Sonju announces the Braves will have a new name and a new home for the upcoming season. The club would like to become the Dallas Express if the NBA's Board of Governors approve the move. Sonju said, "I've taken a hard, hard look at this question. With the numbers, the growth projections and civic enthusiasm, it looks to me like that's the decision." Addressing Birmingham's bid for the team Sonju said, "Even if Birmingham doesn't get a franchise this time around, their civic leaders might make an impression. I could do nothing but commend in a positive way their enthusiasm."

June 22, 1978
     San Diego Clippers logo
Brown announces that San Diego and Minneapolis are the two finalists. Brown said he was bowled over by the interest demonstrated in San Diego during his visit there last week. Brown said, "I'm sitting in the governor's office and (arena manager) Phil Quinn walked in and said they wanted to get in the running. I said, 'There's nothing you can do, I've got more than I can say Grace over right now.' But they wanted to take the chance." Brown, who hates bad weather, insists he hasn't made the decision already. "Minneapolis has the most community-minded spirit of any place we've visited," Brown said.

June 29, 1978
Brown announces that he now wishes to swap franchises with Irving Levin, owner of the Boston Celtics, pending approval by the NBA's Board of Governors. If the swap is approved, Brown states that he will move to San Diego. The city has been without an NBA team since 1971, when the Houston Rockets moved after playing four seasons in San Diego. "We've made a very fair agreement with the Sports Arena in San Diego. That city is growing by leaps and bounds and the enthusiasm is just tremendous."

Brown also expressed the desire to become the first owner to win championships in two basketball leagues. He and his former wife, Ellie, ran the American Basketball Association's champion Kentucky Colonels.

October 1978

National Basketball Association                          
xxx   xxx   xxx   xxx   xxx   xxx
  Atlanta Hawks logo   Boston Celtics logo   Chicago Bulls logo   Cleveland Cavaliers logo   Denver Nuggets logo  
  Atlanta Hawks   Boston Celtics   Chicago Bulls   Cleveland Cavaliers   Denver Nuggets  
  Detroit Pistons logo   Golden State Warriors logo   Houston Rockets logo   Indiana Pacers logo   Kansas City Kings logo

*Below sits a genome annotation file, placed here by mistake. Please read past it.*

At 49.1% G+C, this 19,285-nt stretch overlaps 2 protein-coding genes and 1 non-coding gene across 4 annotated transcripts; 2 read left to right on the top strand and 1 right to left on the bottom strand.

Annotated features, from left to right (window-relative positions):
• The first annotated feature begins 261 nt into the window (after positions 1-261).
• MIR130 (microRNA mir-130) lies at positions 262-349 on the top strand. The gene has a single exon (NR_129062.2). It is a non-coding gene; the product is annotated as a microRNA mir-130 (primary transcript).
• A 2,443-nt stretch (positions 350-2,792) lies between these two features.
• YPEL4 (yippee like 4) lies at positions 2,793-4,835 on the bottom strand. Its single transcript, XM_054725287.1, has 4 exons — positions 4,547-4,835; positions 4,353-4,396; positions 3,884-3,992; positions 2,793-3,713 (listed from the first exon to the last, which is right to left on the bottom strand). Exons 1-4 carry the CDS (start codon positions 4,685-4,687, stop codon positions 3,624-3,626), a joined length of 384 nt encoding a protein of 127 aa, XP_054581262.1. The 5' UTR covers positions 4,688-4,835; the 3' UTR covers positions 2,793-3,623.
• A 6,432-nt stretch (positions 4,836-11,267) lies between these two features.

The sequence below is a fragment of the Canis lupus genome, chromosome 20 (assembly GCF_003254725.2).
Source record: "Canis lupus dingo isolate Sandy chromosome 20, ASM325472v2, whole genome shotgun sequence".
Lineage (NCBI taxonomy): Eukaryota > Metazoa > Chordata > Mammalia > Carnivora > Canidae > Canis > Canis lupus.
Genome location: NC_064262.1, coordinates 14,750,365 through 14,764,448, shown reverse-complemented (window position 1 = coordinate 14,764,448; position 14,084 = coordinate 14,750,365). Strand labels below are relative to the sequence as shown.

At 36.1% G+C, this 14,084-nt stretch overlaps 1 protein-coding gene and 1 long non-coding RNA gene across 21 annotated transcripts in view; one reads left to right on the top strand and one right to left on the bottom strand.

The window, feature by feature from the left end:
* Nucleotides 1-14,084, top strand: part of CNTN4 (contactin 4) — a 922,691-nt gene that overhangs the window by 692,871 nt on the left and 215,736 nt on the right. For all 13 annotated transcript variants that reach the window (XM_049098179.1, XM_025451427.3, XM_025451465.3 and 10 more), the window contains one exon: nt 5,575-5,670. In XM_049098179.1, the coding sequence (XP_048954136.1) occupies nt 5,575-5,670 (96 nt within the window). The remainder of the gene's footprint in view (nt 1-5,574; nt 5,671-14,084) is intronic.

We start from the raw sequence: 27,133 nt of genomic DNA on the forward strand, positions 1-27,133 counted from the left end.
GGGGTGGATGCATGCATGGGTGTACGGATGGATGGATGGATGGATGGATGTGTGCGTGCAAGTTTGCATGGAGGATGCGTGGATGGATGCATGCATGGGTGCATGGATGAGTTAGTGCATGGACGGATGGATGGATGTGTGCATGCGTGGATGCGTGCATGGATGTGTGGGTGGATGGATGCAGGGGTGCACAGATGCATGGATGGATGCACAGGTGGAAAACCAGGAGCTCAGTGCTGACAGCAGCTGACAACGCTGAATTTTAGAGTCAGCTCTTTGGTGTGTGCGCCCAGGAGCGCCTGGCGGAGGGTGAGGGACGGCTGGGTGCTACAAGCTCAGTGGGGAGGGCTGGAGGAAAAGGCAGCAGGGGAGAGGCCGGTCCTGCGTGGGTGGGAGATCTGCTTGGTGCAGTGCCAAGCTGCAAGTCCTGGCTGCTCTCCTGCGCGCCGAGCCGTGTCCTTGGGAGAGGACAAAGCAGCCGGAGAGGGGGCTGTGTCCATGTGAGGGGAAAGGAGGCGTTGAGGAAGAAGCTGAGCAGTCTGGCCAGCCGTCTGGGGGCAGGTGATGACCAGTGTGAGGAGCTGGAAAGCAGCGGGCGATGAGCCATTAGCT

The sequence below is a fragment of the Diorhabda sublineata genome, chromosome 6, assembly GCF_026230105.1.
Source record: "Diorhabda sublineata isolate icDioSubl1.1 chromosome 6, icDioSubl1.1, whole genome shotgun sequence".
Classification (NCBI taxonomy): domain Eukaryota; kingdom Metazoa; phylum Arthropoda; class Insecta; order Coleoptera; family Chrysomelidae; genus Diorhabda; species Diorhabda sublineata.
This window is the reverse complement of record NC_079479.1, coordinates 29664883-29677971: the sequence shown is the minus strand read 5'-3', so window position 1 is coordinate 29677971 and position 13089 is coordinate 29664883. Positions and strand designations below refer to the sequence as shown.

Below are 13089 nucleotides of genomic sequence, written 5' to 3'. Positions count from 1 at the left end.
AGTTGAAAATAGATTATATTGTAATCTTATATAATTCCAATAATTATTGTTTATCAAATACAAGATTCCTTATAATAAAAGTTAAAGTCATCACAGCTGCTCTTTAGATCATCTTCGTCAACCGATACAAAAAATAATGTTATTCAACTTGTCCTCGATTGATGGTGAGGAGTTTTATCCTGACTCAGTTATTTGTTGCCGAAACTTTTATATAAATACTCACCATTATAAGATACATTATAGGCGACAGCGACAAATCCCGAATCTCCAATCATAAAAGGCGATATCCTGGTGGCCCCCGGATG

Detroit Pistons   Golden State Warriors   Houston Rockets   Indiana Pacers   Kansas City Kings  
  Los Angeles Lakers logo   Milwaukee Bucks logo   New Jersey Nets logo   New Orleans Jazz logo   New York Knicks logo  
  Los Angeles Lakers   Milwaukee Bucks   New Jersey Nets   New Orleans Jazz   New York Knicks  
  Philadelphia 76ers logo   Phoenix Suns logo   Portland Trail Blazers logo   San Antonio Spurs logo   San Diego Clippers logo  
  Philadelphia 76ers   Phoenix Suns   Portland Trailblazers   San Antonio Spurs   San Diego Clippers  
  Seattle Supersonics logo   Washington Bullets logo              
  Seattle Supersonics
  Washington Bullets              

Not long after, the National Basketball Association's Board of Governors overwhelmingly approved the Buffalo and Boston franchise swap as well as Brown's idea of moving his team to San Diego.

In a related vote, the Board also voted to shift the new San Diego franchise to the Pacific Division while moving the current NBA champion, Washington, from the Central Division to the Atlantic Division.

The San Diego Clippers played in the National Basketball Association until 1984, when they moved to a few hours North to become the Los Angeles Clippers.
National Basketball Association ball
Media Guide
National Basketball Association
Media Guide
Los Angeles Clippers logo Los Angeles Clippers logo
San Diego Clippers logo 1982-83 to 1983-84 Los Angeles Clippers logo 1984-85 to 2009-10 Los Angeles Clippers logo 2010-11 to 2014-15
  Los Angeles Clippers logo  
  Los Angeles Clippers logo 2015-16 to present  
Contact Gene Crowley
Last update: August 21, 2021